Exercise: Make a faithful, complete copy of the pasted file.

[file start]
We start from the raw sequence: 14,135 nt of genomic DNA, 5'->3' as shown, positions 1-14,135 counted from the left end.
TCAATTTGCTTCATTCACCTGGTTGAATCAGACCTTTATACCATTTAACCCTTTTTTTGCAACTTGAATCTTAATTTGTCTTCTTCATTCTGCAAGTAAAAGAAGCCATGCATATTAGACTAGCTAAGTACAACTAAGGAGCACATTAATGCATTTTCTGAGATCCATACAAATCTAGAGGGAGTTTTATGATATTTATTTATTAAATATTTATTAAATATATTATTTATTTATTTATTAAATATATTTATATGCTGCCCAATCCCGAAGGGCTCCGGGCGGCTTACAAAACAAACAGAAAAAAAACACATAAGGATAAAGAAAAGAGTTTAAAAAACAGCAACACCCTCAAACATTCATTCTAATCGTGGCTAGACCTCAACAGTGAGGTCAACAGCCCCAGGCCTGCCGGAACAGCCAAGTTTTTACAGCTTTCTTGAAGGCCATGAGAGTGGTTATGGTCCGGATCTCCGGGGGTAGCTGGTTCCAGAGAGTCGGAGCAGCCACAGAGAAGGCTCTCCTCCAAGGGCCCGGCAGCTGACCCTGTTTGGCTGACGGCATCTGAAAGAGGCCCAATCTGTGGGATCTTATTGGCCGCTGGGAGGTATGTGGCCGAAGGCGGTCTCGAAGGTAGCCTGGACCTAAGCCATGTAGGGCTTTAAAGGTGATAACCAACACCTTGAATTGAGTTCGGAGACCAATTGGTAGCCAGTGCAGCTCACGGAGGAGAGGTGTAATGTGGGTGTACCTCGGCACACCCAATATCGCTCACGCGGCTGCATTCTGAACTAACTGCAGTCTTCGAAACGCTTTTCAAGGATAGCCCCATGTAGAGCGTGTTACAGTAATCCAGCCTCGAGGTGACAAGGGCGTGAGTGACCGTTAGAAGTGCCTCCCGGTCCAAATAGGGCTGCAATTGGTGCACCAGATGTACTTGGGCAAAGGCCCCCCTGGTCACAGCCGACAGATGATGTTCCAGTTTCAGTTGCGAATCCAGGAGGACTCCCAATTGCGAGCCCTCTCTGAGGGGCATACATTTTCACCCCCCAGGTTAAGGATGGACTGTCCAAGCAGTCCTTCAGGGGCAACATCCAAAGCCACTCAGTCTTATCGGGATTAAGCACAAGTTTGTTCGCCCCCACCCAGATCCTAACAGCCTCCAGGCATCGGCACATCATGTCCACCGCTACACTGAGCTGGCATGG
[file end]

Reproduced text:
We start from the raw sequence: 14,135 nt of genomic DNA, 5'->3' as shown, positions 1-14,135 counted from the left end.
TCAATTTGCTTCATTCACCTGGTTGAATCAGACCTTTATACCATTTAACCCTTTTTTTGCAACTTGAATCTTAATTTGTCTTCTTCATTCTGCAAGTAAAAGAAGCCATGCATATTAGACTAGCTAAGTACAACTAAGGAGCACATTAATGCATTTTCTGAGATCCATACAAATCTAGAGGGAGTTTTATGATATTTATTTATTAAATATTTATTAAATATATTATTTATTTATTTATTAAATATATTTATATGCTGCCCAATCCCGAAGGGCTCCGGGCGGCTTACAAAACAAACAGAAAAAAAACACATAAGGATAAAGAAAAGAGTTTAAAAAACAGCAACACCCTCAAACATTCATTCTAATCGTGGCTAGACCTCAACAGTGAGGTCAACAGCCCCAGGCCTGCCGGAACAGCCAAGTTTTTACAGCTTTCTTGAAGGCCATGAGAGTGGTTATGGTCCGGATCTCCGGGGGTAGCTGGTTCCAGAGAGTCGGAGCAGCCACAGAGAAGGCTCTCCTCCAAGGGCCCGGCAGCTGACCCTGTTTGGCTGACGGCATCTGAAAGAGGCCCAATCTGTGGGATCTTATTGGCCGCTGGGAGGTATGTGGCCGAAGGCGGTCTCGAAGGTAGCCTGGACCTAAGCCATGTAGGGCTTTAAAGGTGATAACCAACACCTTGAATTGAGTTCGGAGACCAATTGGTAGCCAGTGCAGCTCACGGAGGAGAGGTGTAATGTGGGTGTACCTCGGCACACCCAATATCGCTCACGCGGCTGCATTCTGAACTAACTGCAGTCTTCGAAACGCTTTTCAAGGATAGCCCCATGTAGAGCGTGTTACAGTAATCCAGCCTCGAGGTGACAAGGGCGTGAGTGACCGTTAGAAGTGCCTCCCGGTCCAAATAGGGCTGCAATTGGTGCACCAGATGTACTTGGGCAAAGGCCCCCCTGGTCACAGCCGACAGATGATGTTCCAGTTTCAGTTGCGAATCCAGGAGGACTCCCAATTGCGAGCCCTCTCTGAGGGGCATACATTTTCACCCCCCAGGTTAAGGATGGACTGTCCAAGCAGTCCTTCAGGGGCAACATCCAAAGCCACTCAGTCTTATCGGGATTAAGCACAAGTTTGTTCGCCCCCACCCAGATCCTAACAGCCTCCAGGCATCGGCACATCATGTCCACCGCTACACTGAGCTGGCATGG